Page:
What happens during an EHC needs assessment?

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What happens during an EHC needs assessment?

Parent Asks:

We are going through the needs assessment process. My child is also on a waiting list for an ADHD assessment. Should the LA commission an assessment as I have reasonably requested?

IPSEA Answers

As part of an EHC needs assessment, the LA must obtain advice regarding needs, provision and outcomes from specific professionals and services as set out in Reg 6(1) of the Special Educational Needs and Disability Regulations 2014 (“SEN Regs”):

  1. the child’s parent or the young person;
  2. educational advice (usually from the head teacher or principal);
  3. medical advice and information from a health care professional;
  4. psychological advice and information from an educational psychologist;
  5. advice and information in relation to social care;
  6. advice and information from any other person the local authority thinks appropriate;
  7. where the child or young person is in or beyond year 9, advice and information in relation to provision to assist the child or young person in preparation for adulthood and independent living; and
  8. advice and information from any person the child’s parent or young person reasonably requests that the local authority seek advice from.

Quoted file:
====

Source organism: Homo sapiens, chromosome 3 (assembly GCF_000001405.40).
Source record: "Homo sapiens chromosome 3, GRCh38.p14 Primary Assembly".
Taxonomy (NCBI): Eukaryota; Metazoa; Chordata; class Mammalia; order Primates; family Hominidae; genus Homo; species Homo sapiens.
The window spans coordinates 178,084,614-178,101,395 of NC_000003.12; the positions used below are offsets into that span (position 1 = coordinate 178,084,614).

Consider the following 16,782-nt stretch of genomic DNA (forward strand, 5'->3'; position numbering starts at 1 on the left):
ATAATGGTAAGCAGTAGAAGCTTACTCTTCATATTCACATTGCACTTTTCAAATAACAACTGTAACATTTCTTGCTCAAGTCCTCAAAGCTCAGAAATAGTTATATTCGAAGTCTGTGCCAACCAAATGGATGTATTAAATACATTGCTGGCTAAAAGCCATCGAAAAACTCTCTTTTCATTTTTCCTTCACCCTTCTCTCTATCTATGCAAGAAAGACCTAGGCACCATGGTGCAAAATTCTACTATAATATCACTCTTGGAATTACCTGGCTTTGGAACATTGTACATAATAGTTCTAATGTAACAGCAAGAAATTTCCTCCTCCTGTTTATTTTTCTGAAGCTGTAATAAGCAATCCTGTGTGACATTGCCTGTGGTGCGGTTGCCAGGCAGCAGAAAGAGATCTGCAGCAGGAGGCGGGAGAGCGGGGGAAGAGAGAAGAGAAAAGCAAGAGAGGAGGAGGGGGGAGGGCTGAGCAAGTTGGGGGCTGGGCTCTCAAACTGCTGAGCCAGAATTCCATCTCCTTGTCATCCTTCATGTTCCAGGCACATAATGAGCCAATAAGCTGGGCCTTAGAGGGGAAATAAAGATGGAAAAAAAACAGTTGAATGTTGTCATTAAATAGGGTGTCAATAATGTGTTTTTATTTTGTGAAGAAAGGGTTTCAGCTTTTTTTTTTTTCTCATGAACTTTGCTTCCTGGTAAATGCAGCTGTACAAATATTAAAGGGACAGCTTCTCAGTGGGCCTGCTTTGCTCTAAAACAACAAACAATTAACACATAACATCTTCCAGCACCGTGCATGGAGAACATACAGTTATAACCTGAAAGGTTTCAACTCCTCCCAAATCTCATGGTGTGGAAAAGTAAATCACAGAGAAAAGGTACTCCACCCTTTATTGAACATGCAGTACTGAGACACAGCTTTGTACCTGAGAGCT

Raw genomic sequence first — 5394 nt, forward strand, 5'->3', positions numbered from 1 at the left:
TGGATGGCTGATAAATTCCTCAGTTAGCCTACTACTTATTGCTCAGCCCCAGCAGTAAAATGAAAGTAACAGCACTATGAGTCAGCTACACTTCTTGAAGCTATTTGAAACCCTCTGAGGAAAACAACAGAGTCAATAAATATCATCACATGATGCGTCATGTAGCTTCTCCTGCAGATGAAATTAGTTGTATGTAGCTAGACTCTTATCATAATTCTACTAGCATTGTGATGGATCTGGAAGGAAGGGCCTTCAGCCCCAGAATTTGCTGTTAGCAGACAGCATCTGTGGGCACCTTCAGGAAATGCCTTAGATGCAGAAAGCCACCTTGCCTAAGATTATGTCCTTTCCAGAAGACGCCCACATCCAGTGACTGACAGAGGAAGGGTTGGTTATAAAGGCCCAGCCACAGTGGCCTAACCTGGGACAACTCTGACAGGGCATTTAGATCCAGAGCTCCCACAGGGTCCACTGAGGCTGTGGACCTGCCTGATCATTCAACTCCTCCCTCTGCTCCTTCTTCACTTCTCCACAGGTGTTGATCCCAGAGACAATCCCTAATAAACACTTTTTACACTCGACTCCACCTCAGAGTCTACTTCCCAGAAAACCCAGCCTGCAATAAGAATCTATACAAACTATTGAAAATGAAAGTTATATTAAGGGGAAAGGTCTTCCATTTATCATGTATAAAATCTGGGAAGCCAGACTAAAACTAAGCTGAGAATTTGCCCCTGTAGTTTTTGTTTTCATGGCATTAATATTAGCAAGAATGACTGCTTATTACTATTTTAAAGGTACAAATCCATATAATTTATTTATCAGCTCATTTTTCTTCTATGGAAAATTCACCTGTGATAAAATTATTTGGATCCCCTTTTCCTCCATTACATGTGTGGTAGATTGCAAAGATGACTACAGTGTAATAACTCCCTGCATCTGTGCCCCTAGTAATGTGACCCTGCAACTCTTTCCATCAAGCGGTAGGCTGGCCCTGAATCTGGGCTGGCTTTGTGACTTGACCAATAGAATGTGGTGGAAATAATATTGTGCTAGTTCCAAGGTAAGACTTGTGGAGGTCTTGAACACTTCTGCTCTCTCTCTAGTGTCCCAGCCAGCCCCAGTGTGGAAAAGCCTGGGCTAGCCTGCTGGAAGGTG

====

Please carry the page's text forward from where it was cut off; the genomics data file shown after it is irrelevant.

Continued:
As you can see, Reg 6(1)(h) allows parents to make reasonable requests for other professionals/services that are not listed, including speech and language therapy, occupation therapy or CAMHS, for example. However, there is no guarantee that any particular assessment will be carried out, just that they will provide a report identifying needs, provision and outcomes. A professional can choose to use different ways to gather the information they need to compile their report, such as speaking to the child’s parents and/or school, observing the child or reading reports from other professionals. Of course, in many situations the professional will choose to carry out an assessment of some sort, but this will not always be the case. If a professional chooses not to carry out an assessment, they would need to explain why they chose to do this.

We would suggest that you request the assessment from the relevant service as part of the EHC needs assessment explaining why it is needed and why it is ‘reasonable’ but remember that the service does not have to carry out a full assessment and may choose other ways to determine their advice.

It is also worth noting that an ADHD assessment is unlikely to meet the criteria of identifying needs, provision and outcomes for an EHC needs assessment. There is also no requirement for a diagnosis to be made for an EHC plan and the individual needs that would be part of an ADHD diagnosis must each be specified within section B of an EHC plan.You can find more information about EHC needs assessments on the IPSEA website:

What happens in an EHC needs assessment | (IPSEA) Independent Provider of Special Education Advice